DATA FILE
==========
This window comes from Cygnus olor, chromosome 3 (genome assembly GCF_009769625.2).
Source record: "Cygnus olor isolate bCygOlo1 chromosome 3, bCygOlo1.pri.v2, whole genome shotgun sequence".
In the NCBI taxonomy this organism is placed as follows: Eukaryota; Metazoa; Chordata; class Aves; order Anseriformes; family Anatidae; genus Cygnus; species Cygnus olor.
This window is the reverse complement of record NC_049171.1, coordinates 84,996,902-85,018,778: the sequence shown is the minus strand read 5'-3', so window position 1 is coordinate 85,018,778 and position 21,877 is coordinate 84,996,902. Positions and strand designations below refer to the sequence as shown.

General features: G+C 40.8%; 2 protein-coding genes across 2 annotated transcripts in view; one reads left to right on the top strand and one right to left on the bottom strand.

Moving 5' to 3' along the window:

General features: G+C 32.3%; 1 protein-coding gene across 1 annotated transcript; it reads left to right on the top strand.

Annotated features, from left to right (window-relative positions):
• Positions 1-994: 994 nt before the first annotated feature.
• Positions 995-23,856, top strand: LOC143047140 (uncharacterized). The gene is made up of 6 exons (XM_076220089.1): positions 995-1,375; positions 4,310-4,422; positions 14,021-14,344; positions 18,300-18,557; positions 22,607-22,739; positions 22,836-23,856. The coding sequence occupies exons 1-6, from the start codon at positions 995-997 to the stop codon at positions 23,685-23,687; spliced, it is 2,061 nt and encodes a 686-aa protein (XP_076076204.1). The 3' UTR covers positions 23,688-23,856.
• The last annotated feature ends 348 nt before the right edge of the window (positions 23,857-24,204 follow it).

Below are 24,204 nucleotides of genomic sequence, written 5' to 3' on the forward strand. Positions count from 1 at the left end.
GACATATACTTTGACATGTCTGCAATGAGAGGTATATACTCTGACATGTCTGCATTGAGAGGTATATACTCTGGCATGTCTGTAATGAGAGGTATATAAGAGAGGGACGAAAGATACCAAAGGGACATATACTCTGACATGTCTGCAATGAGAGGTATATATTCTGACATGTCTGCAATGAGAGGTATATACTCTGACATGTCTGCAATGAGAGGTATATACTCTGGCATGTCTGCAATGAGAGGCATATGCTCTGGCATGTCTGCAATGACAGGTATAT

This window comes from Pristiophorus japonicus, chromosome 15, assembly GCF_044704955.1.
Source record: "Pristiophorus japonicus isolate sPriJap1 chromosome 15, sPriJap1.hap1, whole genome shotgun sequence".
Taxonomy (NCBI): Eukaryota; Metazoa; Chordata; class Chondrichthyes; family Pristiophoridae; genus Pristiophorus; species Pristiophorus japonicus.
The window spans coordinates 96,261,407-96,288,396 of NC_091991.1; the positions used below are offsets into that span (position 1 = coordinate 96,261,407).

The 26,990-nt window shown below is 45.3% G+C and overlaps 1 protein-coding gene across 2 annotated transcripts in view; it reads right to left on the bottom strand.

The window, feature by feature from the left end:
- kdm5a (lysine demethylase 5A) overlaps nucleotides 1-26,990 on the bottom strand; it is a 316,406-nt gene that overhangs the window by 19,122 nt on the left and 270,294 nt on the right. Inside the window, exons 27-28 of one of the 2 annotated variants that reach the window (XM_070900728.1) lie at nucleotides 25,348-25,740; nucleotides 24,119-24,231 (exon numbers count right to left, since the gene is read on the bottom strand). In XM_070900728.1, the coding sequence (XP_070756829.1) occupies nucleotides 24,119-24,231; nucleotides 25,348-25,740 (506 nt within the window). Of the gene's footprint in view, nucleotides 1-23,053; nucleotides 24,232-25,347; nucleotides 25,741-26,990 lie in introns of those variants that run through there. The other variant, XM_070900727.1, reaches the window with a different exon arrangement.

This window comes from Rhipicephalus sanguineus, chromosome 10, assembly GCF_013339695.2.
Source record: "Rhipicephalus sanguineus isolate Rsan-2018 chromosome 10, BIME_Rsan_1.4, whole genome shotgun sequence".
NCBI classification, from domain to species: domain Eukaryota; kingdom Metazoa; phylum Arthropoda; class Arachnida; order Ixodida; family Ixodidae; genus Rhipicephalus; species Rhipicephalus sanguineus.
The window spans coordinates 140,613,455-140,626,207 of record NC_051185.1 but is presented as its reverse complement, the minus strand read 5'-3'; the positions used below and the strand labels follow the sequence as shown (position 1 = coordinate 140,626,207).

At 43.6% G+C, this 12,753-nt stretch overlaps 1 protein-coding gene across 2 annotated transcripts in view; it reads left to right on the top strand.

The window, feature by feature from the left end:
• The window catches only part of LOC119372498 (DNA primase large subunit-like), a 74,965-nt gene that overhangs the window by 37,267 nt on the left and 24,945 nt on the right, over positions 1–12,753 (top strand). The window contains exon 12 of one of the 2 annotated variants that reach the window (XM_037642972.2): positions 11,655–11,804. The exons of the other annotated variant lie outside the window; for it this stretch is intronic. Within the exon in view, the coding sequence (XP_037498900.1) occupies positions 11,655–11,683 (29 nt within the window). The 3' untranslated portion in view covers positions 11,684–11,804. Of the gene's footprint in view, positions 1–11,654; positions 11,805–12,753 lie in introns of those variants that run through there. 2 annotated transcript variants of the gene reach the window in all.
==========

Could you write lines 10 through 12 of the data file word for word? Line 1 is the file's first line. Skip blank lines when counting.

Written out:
• Positions 995-23,856, top strand: LOC143047140 (uncharacterized). The gene is made up of 6 exons (XM_076220089.1): positions 995-1,375; positions 4,310-4,422; positions 14,021-14,344; positions 18,300-18,557; positions 22,607-22,739; positions 22,836-23,856. The coding sequence occupies exons 1-6, from the start codon at positions 995-997 to the stop codon at positions 23,685-23,687; spliced, it is 2,061 nt and encodes a 686-aa protein (XP_076076204.1). The 3' UTR covers positions 23,688-23,856.
• The last annotated feature ends 348 nt before the right edge of the window (positions 23,857-24,204 follow it).

Below are 24,204 nucleotides of genomic sequence, written 5' to 3' on the forward strand. Positions count from 1 at the left end.